Arsip Tag: simplest

simplest spaghetti al limone – smitten kitchen

I am usually no fan of Microplane (specifically Microplane rasp-ed) parmesan. I find it fluffy and weightless. I prefer my parmesan with more bite, gravitas. But here, it’s the very best way to go, rendering parmesan so fine that merely a whisk will turn it into a sauce. Plus, you’ll already be using it for the lemon zest, right? If you don’t have one, use the tiniest holes on a box grater. You can also use the food processor method we do in the cacio e pepe, blending it to a as-smooth-as-possible paste in the machine before returning it to the bowl where the pasta will go.

If you can find an unsprayed/unwaxed lemon, it’s all the better here. If you can’t, give your lemon a light scrub (not removing zest, of course) and dry it thoroughly before zesting it here.

  • Coarse salt
  • 1/2 pound (8 ounces or 225 grams) dried spaghetti
  • 1 lemon
  • 3 1/2 ounces (100 grams) parmesan cheese
  • Freshly ground black pepper
  • 3 tablespoons (45 ml) olive oil
  • Fresh basil leaves, torn
Boil the spaghetti in well-salted water according to package directions. While it boils, finely grate (with a rasp-style grater; here’s the most common one but I prefer this size) the zest of half your lemon into the large bowl you’ll use to serve your dish. Add the juice of the whole lemon (about 4 tablespoons). Use the same rasp to grate the parmesan on top. Add olive oil, about 1/2 teaspoon salt (and more to taste), and several grinds of black pepper and combine them with a whisk until very well mixed and as smooth as possible. When the pasta reaches the ideal texture, scoop out 1 cup of cooking water, set it aside, and drain the rest. Quickly turn piping hot spaghetti to lemon-parmesan mixture in bowl and use tongs or spoons to toss it until all of the strands are coated. Don’t worry if the mixture seems too thick or sticky — first get the strands as evenly coated as possible. Add reserved pasta water, a tiny splash (about 1 to 2 tablespoons) at a time, tossing the whole time, only until the spaghetti looks glossy and lightly sauced, but no so much that you “wash” the sauce off the pasta. You might only need a single splash to achieve this. Add basil leaves and toss to combine, then serve. If you finish each serving with a little extra olive oil, salt, pepper, and parmesan, you’ll be glad you did.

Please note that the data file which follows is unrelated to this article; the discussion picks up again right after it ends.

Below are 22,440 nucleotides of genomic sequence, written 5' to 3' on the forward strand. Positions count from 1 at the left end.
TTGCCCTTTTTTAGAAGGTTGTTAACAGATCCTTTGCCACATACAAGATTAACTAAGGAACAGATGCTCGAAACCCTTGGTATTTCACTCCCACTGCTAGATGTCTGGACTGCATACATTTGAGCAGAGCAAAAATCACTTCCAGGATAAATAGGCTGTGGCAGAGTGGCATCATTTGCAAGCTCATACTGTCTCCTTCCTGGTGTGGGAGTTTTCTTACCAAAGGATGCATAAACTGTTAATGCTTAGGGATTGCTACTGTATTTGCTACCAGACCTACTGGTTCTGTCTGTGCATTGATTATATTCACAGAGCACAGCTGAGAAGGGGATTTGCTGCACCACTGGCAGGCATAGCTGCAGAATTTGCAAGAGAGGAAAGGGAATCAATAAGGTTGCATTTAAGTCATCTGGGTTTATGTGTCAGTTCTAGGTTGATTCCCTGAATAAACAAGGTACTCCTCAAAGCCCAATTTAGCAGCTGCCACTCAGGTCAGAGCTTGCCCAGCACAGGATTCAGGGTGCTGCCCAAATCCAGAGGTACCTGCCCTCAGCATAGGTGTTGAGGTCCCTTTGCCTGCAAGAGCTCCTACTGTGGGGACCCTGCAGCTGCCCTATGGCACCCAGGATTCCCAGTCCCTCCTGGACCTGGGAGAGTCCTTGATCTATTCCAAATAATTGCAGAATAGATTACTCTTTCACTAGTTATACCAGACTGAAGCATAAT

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simplest mushroom pasta – smitten kitchen

The recipe is shown here with 1 pound cremini mushrooms — the size bag I buy them in — but it’s actually really nice with 1.5 pounds too, if you’ve got it. Use any kind of mushrooms you like, or a mix, just slice them thin and season them well. I’m using a shape called fusilli pugliese here.
  • Kosher salt
  • 1 pound dried pasta, any shape you like
  • 2 tablespoons olive oil
  • 2 tablespoons salted or unsalted butter
  • 1 pound fresh cremini mushrooms, sliced thin (see note)
  • 4 medium garlic cloves, minced
  • Freshly ground black pepper
  • Glug of dry marsala or white wine (optional)
  • 1/3 cup crème fraîche or mascarpone, or heavy cream
  • Handful chopped chives or parsley, to finish (optional)
  • Grated parmesan or pecorino
Bring a large pot of very well-salted water to a boil and cook pasta in it until 1 to 2 minutes shy of package suggestion. Reserve 1 cup pasta cooking water before you drain the pot.

Meanwhile, heat your largest sauté pan over high heat. Once hot, add the olive oil and butter. Once the butter has melted, add the mushrooms in as close to an even layer as possible and don’t move them for about 3 minutes, until they’re browned underneath. Sprinkle with garlic and a good amount of salt and pepper (seasoning is everything here) and give them a stir. Reduce heat to medium-high and cook, stirring, until the mushrooms are soft and tender and any liquid expelled has cooked off, about 5 minutes. Add the marsala and cook, stirring, until it disappears. Taste the mushroom mixture; you want it very well-seasoned at this point.

Add your drained pasta and half of the reserved pasta water and cook, stirring, until the pasta absorbs most of the liquid, adding more of the reserved pasta water if necessary to keep it a little saucy, 1 to 2 minutes. Remove the pan from the heat and stir in the crème fraîche. [If using heavy cream, because it’s thinner, I’d cook it it onto the pasta for 30 to 60 seconds on the stove.] Adjust seasoning, if needed, and finish with chives and cheese. Eat right away.

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